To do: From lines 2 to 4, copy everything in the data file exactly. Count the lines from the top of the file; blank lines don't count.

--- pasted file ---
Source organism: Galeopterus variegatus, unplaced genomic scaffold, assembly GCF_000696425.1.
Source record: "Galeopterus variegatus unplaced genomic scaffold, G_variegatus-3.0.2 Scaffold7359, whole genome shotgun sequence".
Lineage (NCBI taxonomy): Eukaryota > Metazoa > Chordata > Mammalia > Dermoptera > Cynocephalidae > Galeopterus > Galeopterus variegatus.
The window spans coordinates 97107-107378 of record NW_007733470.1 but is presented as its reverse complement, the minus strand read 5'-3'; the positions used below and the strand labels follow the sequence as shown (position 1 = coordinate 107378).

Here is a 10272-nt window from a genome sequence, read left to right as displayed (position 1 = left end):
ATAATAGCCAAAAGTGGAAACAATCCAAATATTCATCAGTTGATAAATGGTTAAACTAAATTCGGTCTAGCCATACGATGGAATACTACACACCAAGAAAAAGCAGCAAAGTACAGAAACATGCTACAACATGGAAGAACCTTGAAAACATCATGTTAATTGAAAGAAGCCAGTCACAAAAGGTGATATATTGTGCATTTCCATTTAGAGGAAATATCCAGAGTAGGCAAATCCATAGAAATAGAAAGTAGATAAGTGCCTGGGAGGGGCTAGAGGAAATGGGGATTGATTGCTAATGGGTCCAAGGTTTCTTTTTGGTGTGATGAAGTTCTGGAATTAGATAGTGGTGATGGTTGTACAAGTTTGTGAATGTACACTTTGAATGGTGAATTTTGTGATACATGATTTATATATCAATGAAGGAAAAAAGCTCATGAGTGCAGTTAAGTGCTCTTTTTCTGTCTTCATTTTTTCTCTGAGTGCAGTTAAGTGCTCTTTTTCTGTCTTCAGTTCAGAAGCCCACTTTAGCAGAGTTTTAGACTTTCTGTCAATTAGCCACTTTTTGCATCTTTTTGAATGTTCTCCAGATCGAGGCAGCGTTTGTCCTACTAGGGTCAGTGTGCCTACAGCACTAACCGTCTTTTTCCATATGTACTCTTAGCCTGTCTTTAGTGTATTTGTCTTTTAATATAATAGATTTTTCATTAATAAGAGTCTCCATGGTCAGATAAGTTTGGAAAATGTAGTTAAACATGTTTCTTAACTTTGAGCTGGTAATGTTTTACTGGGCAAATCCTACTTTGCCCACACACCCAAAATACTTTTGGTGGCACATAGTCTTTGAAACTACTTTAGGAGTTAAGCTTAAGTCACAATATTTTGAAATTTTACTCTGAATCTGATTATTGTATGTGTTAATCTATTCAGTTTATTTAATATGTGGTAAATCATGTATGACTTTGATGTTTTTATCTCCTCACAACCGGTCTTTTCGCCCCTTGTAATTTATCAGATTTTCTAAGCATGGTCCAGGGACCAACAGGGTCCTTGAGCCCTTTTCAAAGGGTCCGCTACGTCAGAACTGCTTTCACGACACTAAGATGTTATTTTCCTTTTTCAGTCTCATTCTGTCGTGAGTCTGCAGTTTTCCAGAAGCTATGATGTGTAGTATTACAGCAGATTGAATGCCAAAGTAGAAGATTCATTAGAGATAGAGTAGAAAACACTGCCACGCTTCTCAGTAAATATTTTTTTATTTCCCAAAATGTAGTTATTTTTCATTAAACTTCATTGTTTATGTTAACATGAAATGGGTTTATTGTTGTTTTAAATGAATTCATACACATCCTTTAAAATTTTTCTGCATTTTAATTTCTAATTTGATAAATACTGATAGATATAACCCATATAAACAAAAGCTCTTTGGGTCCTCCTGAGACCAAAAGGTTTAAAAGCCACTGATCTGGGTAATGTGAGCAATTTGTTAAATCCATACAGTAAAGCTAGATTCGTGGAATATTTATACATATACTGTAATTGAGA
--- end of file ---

Source record: "Galeopterus variegatus unplaced genomic scaffold, G_variegatus-3.0.2 Scaffold7359, whole genome shotgun sequence".
Lineage (NCBI taxonomy): Eukaryota > Metazoa > Chordata > Mammalia > Dermoptera > Cynocephalidae > Galeopterus > Galeopterus variegatus.
The window spans coordinates 97107-107378 of record NW_007733470.1 but is presented as its reverse complement, the minus strand read 5'-3'; the positions used below and the strand labels follow the sequence as shown (position 1 = coordinate 107378).